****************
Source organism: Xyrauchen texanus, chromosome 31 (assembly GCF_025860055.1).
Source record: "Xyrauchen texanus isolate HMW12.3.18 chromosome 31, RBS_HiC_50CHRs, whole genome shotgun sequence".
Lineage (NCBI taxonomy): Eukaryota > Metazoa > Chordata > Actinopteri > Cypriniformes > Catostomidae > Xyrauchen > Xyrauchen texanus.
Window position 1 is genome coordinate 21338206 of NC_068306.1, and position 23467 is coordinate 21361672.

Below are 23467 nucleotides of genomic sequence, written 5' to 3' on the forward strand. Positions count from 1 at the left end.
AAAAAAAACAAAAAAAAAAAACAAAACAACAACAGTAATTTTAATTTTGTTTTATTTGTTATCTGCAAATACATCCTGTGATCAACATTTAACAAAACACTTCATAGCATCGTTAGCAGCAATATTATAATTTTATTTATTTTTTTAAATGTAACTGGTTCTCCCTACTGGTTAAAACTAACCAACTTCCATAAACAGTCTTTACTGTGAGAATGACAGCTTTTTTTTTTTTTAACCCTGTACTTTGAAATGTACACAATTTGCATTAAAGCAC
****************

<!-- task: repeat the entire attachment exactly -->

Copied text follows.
Source organism: Xyrauchen texanus, chromosome 31 (assembly GCF_025860055.1).
Source record: "Xyrauchen texanus isolate HMW12.3.18 chromosome 31, RBS_HiC_50CHRs, whole genome shotgun sequence".
Lineage (NCBI taxonomy): Eukaryota > Metazoa > Chordata > Actinopteri > Cypriniformes > Catostomidae > Xyrauchen > Xyrauchen texanus.
Window position 1 is genome coordinate 21338206 of NC_068306.1, and position 23467 is coordinate 21361672.

Below are 23467 nucleotides of genomic sequence, written 5' to 3' on the forward strand. Positions count from 1 at the left end.
AAAAAAAACAAAAAAAAAAAACAAAACAACAACAGTAATTTTAATTTTGTTTTATTTGTTATCTGCAAATACATCCTGTGATCAACATTTAACAAAACACTTCATAGCATCGTTAGCAGCAATATTATAATTTTATTTATTTTTTTAAATGTAACTGGTTCTCCCTACTGGTTAAAACTAACCAACTTCCATAAACAGTCTTTACTGTGAGAATGACAGCTTTTTTTTTTTTTAACCCTGTACTTTGAAATGTACACAATTTGCATTAAAGCAC